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Gastric bypass surgery requires a stay in the hospital. The procedure will be performed while you’re asleep under general anesthesia. Your physician will discuss this with you in advance. Generally, gastric bypass surgery follows this process:
You’ll be asked to remove clothing and change into a gown.
An intravenous (IV) line will be started in your arm or hand.
You’ll be on your back on the operating table.
A urinary catheter may be inserted into your bladder.
The anesthesiologist will continuously monitor your heart rate, blood pressure, breathing and blood oxygen level during the surgery.
The skin over the surgical site will be cleansed with an antiseptic solution in the rare event you make require an open incision.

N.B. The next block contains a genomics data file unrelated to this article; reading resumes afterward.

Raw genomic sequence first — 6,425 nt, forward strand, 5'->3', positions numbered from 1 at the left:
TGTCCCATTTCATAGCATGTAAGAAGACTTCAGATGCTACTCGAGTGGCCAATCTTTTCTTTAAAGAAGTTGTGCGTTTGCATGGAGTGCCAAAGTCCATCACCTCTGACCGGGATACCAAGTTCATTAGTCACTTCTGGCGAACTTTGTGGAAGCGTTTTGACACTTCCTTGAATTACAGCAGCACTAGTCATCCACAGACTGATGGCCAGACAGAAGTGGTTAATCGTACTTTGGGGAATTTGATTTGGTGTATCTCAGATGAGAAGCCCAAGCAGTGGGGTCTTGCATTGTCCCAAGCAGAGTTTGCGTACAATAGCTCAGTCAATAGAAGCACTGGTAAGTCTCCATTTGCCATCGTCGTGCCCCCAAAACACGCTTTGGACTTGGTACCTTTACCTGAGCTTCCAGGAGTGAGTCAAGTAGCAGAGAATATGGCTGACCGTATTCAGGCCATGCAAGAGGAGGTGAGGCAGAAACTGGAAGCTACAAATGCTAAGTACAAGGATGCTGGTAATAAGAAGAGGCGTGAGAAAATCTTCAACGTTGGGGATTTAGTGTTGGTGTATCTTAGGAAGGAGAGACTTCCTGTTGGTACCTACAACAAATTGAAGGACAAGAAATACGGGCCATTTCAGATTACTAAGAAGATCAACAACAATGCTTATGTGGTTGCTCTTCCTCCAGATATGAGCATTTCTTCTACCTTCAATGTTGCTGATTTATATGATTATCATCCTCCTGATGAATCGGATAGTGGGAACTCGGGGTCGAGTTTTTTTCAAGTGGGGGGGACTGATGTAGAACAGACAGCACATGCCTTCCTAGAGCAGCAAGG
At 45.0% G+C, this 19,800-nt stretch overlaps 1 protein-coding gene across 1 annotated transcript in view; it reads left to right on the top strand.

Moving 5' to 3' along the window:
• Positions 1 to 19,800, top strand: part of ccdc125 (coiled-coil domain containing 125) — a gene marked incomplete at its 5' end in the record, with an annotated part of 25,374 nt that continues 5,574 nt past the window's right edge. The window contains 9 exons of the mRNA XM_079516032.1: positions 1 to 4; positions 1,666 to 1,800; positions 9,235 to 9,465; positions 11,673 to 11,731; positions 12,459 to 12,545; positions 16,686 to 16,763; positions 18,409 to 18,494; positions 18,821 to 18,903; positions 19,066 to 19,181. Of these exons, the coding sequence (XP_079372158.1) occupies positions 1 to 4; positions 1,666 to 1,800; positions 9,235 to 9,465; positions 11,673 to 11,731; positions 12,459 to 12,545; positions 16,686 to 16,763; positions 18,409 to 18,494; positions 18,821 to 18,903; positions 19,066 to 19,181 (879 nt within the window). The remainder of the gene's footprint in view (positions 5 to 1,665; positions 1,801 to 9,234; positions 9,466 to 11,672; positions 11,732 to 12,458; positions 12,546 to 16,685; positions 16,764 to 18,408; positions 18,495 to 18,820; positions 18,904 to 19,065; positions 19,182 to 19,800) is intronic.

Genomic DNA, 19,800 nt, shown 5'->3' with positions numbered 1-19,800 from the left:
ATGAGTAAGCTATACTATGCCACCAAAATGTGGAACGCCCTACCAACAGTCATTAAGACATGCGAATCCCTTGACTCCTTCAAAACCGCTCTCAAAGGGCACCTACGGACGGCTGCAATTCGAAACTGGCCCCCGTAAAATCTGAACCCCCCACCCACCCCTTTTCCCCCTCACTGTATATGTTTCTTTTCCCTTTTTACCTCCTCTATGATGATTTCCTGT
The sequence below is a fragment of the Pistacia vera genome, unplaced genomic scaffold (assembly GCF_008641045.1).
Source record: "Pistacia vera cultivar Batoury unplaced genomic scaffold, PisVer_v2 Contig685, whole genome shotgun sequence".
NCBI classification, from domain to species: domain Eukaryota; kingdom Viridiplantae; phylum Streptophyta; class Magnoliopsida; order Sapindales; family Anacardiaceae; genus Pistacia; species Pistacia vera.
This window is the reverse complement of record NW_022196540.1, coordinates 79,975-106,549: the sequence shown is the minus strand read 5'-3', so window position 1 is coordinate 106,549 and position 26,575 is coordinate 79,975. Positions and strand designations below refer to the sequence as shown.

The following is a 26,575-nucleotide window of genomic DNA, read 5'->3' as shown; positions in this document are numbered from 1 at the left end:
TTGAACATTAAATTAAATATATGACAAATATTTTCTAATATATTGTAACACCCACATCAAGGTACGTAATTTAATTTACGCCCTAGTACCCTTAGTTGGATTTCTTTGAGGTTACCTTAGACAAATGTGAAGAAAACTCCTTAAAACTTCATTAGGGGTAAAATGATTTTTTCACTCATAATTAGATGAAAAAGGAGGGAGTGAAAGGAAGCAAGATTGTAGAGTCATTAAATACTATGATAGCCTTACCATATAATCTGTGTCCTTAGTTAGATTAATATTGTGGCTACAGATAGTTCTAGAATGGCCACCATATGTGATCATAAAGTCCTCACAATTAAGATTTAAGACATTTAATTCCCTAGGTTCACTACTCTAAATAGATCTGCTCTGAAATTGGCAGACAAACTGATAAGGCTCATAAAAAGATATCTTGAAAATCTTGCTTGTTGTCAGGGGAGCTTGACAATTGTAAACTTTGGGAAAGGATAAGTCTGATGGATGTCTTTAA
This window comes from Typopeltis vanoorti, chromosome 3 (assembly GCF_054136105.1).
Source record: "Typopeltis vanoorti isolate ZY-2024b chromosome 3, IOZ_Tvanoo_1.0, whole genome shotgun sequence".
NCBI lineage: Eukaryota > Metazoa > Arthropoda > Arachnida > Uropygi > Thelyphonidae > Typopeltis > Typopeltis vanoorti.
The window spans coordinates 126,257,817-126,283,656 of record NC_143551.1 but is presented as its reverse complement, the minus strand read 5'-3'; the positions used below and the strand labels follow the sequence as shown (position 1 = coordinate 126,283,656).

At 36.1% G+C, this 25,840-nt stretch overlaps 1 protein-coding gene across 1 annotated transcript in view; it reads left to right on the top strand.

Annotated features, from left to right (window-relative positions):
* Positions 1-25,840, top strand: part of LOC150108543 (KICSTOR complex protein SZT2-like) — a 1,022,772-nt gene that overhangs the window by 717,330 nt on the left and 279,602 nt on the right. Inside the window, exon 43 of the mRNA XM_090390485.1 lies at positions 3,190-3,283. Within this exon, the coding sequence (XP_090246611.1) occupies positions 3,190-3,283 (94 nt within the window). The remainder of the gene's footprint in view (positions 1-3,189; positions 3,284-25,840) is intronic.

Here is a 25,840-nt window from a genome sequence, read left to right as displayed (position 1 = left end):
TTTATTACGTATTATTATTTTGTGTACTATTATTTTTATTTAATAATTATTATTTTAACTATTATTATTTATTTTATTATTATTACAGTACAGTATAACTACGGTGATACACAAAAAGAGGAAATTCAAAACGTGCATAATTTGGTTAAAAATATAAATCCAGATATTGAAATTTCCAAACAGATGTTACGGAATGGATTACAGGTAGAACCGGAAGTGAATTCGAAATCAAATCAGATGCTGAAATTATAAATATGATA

For an open procedure, the physician will make a single large incision in the abdominal area. For a laparoscopic procedure, the surgeon will make a series of small incisions in the abdomen. Then carbon dioxide gas will be introduced into the abdomen to inflate the abdominal cavity so that the appendix and other structures can easily be visualized with the laparoscope.
For an open procedure, the abdominal muscles will be separated and the surgeon will open the abdominal cavity. For a laparoscopic procedure, the physician will insert the laparoscope and other small instruments.
For a Roux-en-Y gastric bypass, the physician will staple the stomach across the top to create a new small pouch for a stomach. The rest of the stomach will be separated from the new pouch and closed off by the staples; however, the remaining stomach will continue to produce digestive juices that will be used in digestion. A portion of the small intestine will be shaped like a “Y” and connected to the pouch.
A drain may be placed in the incision site to remove fluid.